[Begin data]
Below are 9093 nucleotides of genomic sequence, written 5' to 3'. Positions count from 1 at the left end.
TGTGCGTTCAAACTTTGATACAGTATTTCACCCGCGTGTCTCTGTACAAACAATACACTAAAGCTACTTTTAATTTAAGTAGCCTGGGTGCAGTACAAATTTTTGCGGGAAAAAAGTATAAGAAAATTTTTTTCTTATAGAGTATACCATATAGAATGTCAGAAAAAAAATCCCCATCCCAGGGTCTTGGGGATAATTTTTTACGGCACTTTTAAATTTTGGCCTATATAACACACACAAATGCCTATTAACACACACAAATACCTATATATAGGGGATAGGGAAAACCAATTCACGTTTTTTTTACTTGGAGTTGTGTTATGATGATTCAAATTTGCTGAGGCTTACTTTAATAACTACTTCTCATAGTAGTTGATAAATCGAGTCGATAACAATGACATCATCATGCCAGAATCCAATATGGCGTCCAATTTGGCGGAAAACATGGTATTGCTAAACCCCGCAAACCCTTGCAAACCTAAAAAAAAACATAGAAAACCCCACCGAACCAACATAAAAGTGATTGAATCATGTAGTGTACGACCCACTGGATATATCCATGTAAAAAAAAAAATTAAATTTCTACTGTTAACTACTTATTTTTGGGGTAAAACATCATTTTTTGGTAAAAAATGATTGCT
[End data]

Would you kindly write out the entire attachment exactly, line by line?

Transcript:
Below are 9093 nucleotides of genomic sequence, written 5' to 3'. Positions count from 1 at the left end.
TGTGCGTTCAAACTTTGATACAGTATTTCACCCGCGTGTCTCTGTACAAACAATACACTAAAGCTACTTTTAATTTAAGTAGCCTGGGTGCAGTACAAATTTTTGCGGGAAAAAAGTATAAGAAAATTTTTTTCTTATAGAGTATACCATATAGAATGTCAGAAAAAAAATCCCCATCCCAGGGTCTTGGGGATAATTTTTTACGGCACTTTTAAATTTTGGCCTATATAACACACACAAATGCCTATTAACACACACAAATACCTATATATAGGGGATAGGGAAAACCAATTCACGTTTTTTTTACTTGGAGTTGTGTTATGATGATTCAAATTTGCTGAGGCTTACTTTAATAACTACTTCTCATAGTAGTTGATAAATCGAGTCGATAACAATGACATCATCATGCCAGAATCCAATATGGCGTCCAATTTGGCGGAAAACATGGTATTGCTAAACCCCGCAAACCCTTGCAAACCTAAAAAAAAACATAGAAAACCCCACCGAACCAACATAAAAGTGATTGAATCATGTAGTGTACGACCCACTGGATATATCCATGTAAAAAAAAAAATTAAATTTCTACTGTTAACTACTTATTTTTGGGGTAAAACATCATTTTTTGGTAAAAAATGATTGCT